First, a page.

While working with our stylist Chris, Clarke knew he wanted to wear a dark navy tuxedo. “Chris did an amazing job to make that a reality,” Courtney mentions. Chris worked with custom menswear designer, Tom James, to create Clarke’s weekend looks. “This was great, especially during COVID, because the haberdash, John Burton, did all of Clarke’s fittings at our home,” she adds. Chris paired beautiful mother of pearl shirt studs from J. Press with the bespoke suit. These studs were a sweet gift from Courtney to Clarke on their wedding day, along with custom engraved Tiffany’s cufflinks.
Courtney embraced her wedding party’s unique fashion sensibilities and let them wear something they would truly love. “The only guideline I gave them was to wear blue,” she says. The bridesmaids wore a mélange of her favorite labels like Zimmermann, Coco Shop, Reformation, and Show Me Your Mumu. The end result was so stunning that Courtney wondered if her bridesmaids secretly coordinated their outfits together.
At long last, on September 12th, 2020, Courtney and Clarke married on the front lawn of her parents’ home. “I wanted the psychical aesthetic of the ceremony to look organic and lush. This went well with having the ceremony outdoors,” Courtney states. They lined the outdoor aisle with trays of flowers from M on the Square. The altar was flanked by two understated Campania pots filled with boxwood and white flowers on either side.
The couple strived to take extra safety precautions for their micro-wedding. Upon arrival, guests visited a temperature and hand sanitizer station. Everyone received a custom BBJ Linen face mask, mini hand sanitizers with the couple’s Happy Menocal Studios wedding crest, and a glass of champagne.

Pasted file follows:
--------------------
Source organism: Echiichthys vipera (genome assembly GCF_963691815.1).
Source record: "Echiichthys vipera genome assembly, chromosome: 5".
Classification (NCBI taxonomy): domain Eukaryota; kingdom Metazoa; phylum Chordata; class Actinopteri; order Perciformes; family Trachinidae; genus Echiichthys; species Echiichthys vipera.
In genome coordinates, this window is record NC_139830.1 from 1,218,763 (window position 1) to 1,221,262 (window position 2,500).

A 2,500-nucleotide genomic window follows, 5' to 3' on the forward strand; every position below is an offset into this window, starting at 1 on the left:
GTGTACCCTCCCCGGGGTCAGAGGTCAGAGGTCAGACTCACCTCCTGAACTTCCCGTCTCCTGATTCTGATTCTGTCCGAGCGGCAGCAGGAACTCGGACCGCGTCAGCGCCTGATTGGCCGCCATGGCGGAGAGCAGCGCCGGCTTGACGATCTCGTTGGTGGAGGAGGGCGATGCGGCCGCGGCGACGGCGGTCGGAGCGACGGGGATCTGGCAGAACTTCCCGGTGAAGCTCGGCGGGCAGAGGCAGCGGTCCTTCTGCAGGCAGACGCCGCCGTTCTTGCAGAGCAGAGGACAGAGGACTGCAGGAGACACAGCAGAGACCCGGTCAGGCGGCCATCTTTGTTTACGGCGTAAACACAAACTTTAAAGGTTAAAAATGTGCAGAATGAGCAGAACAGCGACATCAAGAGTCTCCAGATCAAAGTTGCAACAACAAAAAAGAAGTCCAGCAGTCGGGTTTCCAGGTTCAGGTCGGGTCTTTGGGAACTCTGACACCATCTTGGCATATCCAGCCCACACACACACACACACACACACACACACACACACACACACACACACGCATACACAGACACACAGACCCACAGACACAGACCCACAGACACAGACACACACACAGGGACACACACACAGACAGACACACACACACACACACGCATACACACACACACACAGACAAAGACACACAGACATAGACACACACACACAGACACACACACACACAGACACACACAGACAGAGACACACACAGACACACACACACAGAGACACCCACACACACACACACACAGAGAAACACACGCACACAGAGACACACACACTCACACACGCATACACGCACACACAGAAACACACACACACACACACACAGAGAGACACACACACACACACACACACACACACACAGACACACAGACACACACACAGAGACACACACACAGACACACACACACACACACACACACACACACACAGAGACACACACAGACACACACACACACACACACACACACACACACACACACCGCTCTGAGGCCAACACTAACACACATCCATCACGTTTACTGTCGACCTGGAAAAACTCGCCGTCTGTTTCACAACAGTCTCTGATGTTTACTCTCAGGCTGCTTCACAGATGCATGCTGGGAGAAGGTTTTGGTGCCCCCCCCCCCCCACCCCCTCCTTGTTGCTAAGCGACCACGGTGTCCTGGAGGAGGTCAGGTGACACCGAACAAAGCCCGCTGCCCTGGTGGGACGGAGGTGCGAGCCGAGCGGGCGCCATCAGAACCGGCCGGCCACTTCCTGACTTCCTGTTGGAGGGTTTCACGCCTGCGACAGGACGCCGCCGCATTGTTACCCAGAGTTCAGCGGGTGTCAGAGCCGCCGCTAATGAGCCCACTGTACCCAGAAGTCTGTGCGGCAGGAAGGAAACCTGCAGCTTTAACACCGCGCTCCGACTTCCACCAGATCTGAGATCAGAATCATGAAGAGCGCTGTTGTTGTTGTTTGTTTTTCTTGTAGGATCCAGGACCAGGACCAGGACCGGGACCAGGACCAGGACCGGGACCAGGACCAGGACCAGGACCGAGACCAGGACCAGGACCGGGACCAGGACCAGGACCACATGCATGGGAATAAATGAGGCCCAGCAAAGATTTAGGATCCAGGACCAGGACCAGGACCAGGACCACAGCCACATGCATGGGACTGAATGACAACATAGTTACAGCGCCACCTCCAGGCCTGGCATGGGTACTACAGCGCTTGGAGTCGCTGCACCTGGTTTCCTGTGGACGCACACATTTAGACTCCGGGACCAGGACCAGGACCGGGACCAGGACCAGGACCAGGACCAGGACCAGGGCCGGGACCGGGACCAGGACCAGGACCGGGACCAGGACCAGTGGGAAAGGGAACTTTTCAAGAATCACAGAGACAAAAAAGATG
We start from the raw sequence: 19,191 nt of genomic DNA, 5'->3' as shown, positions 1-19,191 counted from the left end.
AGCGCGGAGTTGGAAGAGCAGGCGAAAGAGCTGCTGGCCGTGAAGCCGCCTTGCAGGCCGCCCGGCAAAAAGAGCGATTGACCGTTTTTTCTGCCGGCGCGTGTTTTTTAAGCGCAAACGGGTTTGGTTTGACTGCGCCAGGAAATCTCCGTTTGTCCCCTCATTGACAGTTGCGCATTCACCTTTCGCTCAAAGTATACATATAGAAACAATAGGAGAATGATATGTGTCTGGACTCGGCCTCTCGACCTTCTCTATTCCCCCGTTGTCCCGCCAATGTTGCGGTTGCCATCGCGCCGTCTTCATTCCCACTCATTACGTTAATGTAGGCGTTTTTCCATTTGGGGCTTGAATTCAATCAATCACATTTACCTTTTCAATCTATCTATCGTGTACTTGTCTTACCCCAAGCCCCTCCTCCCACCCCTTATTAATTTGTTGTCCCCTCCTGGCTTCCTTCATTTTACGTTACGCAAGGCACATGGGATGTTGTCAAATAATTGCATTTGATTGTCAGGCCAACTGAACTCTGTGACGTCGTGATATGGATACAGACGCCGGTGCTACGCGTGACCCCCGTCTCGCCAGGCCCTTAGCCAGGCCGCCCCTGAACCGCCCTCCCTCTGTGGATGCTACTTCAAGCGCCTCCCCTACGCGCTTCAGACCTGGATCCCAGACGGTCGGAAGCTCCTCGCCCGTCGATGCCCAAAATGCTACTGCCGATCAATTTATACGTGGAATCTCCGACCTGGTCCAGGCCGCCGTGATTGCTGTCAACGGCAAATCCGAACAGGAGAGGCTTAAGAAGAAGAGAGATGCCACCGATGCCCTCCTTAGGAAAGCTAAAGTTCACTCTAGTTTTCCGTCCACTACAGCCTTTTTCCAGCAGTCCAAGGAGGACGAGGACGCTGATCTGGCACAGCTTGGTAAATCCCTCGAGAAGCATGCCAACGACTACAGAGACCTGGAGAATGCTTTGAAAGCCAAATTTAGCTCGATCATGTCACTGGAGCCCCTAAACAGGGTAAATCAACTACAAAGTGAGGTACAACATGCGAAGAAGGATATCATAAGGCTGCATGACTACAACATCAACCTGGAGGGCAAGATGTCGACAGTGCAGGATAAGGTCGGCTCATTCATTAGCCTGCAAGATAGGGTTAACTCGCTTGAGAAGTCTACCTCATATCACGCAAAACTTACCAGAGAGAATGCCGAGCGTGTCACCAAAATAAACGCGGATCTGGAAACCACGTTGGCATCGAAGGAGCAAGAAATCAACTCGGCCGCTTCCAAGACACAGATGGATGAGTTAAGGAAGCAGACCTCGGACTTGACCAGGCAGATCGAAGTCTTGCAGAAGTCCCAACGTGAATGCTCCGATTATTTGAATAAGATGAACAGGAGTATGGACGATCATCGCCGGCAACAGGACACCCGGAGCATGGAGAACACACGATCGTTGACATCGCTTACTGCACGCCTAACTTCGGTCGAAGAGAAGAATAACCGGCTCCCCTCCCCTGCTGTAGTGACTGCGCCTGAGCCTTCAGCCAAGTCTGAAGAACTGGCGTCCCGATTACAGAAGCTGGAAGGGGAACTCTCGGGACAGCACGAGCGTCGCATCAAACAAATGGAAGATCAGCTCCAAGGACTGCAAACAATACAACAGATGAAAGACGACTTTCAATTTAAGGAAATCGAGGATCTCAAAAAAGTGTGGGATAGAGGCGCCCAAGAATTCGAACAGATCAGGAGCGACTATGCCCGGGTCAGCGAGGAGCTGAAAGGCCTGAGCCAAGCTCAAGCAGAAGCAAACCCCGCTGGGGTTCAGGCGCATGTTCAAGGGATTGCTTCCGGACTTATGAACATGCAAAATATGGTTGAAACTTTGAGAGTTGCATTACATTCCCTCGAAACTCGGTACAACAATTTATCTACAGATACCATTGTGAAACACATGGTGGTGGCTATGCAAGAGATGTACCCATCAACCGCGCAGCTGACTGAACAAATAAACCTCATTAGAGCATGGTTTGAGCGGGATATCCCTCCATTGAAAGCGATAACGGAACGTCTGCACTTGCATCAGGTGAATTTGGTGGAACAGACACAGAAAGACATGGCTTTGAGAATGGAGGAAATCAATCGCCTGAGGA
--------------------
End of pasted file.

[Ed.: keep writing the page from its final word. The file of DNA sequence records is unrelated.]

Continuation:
“Neither Clarke nor I regularly practice religion; although his family is Catholic, and my family celebrates both Christianity and Judaism. I wanted to get married in an environment that made everyone feel comfortable and was honest to us as a couple,” Courtney explains. For her and her betrothed, it only made sense to have her uncle marry them at their outdoor wedding. “He happily agreed and approached the process so professionally that we teased he should start marrying people as a weekend job,” she mentions. Throughout the ceremony, the couple featured several nondenominational readings and incorporated Catholic tradition with the unity candle and Jewish tradition with the breaking of the glass. Together, all of these elements culminated in what the couple fondly remembers as an “intimate, funny, and religious” wedding.
Despite her aversion to being the center of attenion, Courtney was “oddly calm.” She attributes this peace of mind to the smaller size of the guest list, being at home, and having her uncle conduct the wedding. She smiles, “It was all a dream come true.”
After the ceremony, the guests convened poolside for cocktails and appetizers, while Clarke and Courtney rushed to finish their couple portraits before the end of cocktail hour. Before they could snap any shots, Courtney had a hair and make-up touch up with Magdalena Rodriguez. Courtney tasked her newly-minted husband to stay by her side as Magdalena transformed her hair into loose waves. “Clarke was pleasantly surprised when my amazing bridesmaids came in to surprise us with champagne and a tray of all the appetizers from the cocktail hour,” Courtney remembers. Before long, the new Mr. and Mrs. Montross joined their guests outside.
The tented reception was made complete with entertainment by Elan Artists, catering by Truffleberry Market, and florals by Life in Bloom. The newlyweds cut a cake from Cake Chicago. And after an evening of dancing and cheering, guests enjoyed a late-night pizza order from Lou Malnati’s.
Reflecting upon the wedding she planned not once, not twice, but three times, Courtney concedes that planning around the constantly changing COVID-19 regulations and uncertainty was challenging. But ultimately? “I couldn’t be happier with how my wedding turned out,” Courtney says, “and I wouldn’t change a thing.”